THE HISTORY OF CANADA
The cancellation of De Monts's fur monopoly in 1607 brought the Port Royal settlement to a temporary end. Champlain persuaded his leader to allow him to take colonists and "go and settle on the great River St. Lawrence, with which I was familiar through a voyage that I had made there." In 1608 he founded France's first permanent Canadian colony. It was at Quebec, at the foot of a great rocky cape on the north shore, which formed a natural fortress barring the way upstream to the interior.
The early years of the Quebec colony were hard, and the population grew slowly. Champlain administered its affairs and took personal charge of an organized exploration of the unknown interior. Where he did not actually travel himself, he sent other men. One was Etienne Brule, the first white man to cross Pennsylvania and later the first to see Lake Superior. Champlain himself discovered Lake Champlain (1609); and in 1615 he journeyed by canoe up the Ottawa, through Lake Nipissing, and down Georgian Bay to the heart of the Huron country, near Lake Simcoe. During these journeys Champlain aided the Hurons in battles against the Iroquois Confederacy. As a result, the Iroquois became mortal enemies of the French.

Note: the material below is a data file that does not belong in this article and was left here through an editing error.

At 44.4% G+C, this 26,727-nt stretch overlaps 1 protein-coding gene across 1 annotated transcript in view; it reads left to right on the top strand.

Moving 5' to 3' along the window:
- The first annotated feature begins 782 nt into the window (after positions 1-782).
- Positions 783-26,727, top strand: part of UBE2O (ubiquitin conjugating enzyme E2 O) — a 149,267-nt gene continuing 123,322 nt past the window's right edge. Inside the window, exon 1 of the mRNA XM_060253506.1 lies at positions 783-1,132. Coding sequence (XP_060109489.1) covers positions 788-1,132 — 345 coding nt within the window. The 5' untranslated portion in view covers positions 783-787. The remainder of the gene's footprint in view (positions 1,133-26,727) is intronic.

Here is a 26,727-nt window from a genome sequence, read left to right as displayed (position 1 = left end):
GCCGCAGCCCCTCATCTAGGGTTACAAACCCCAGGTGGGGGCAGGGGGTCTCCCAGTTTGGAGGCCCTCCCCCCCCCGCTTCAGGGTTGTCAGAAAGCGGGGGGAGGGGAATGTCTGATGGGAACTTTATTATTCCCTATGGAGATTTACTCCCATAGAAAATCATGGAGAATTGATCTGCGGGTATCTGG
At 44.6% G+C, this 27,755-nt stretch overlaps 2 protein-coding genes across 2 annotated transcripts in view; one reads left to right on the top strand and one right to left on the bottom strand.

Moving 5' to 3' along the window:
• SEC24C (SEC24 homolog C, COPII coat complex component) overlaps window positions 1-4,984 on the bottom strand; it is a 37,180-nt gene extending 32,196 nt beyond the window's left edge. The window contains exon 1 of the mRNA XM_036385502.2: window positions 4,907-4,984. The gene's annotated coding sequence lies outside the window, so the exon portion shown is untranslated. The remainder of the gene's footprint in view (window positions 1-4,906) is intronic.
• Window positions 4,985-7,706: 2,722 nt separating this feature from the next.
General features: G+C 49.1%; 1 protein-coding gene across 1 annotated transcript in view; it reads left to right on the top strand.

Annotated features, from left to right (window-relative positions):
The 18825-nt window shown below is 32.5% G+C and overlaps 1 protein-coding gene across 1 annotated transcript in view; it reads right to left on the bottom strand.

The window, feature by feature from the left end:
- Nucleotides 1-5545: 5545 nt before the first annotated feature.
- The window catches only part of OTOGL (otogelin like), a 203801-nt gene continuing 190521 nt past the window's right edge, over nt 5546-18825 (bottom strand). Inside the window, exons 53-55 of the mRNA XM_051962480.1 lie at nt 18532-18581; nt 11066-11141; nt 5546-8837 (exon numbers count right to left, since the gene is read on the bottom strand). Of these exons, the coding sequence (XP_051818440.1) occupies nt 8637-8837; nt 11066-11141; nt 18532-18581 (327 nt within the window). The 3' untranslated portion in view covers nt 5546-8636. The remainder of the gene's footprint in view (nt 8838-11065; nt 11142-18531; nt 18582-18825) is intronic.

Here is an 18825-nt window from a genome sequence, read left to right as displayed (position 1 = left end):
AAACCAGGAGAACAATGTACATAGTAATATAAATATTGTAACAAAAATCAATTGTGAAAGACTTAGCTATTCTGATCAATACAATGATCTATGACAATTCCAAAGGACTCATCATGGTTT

In 1629 Champlain suffered the humiliation of having to surrender his almost starving garrison to an English fleet that appeared before Quebec. He was taken to England as a prisoner. Peace, however, had been declared between England and France before the surrender, and New France was accordingly restored to the French. Champlain returned from Europe to spend his few remaining years. He became governor of New France in 1633.
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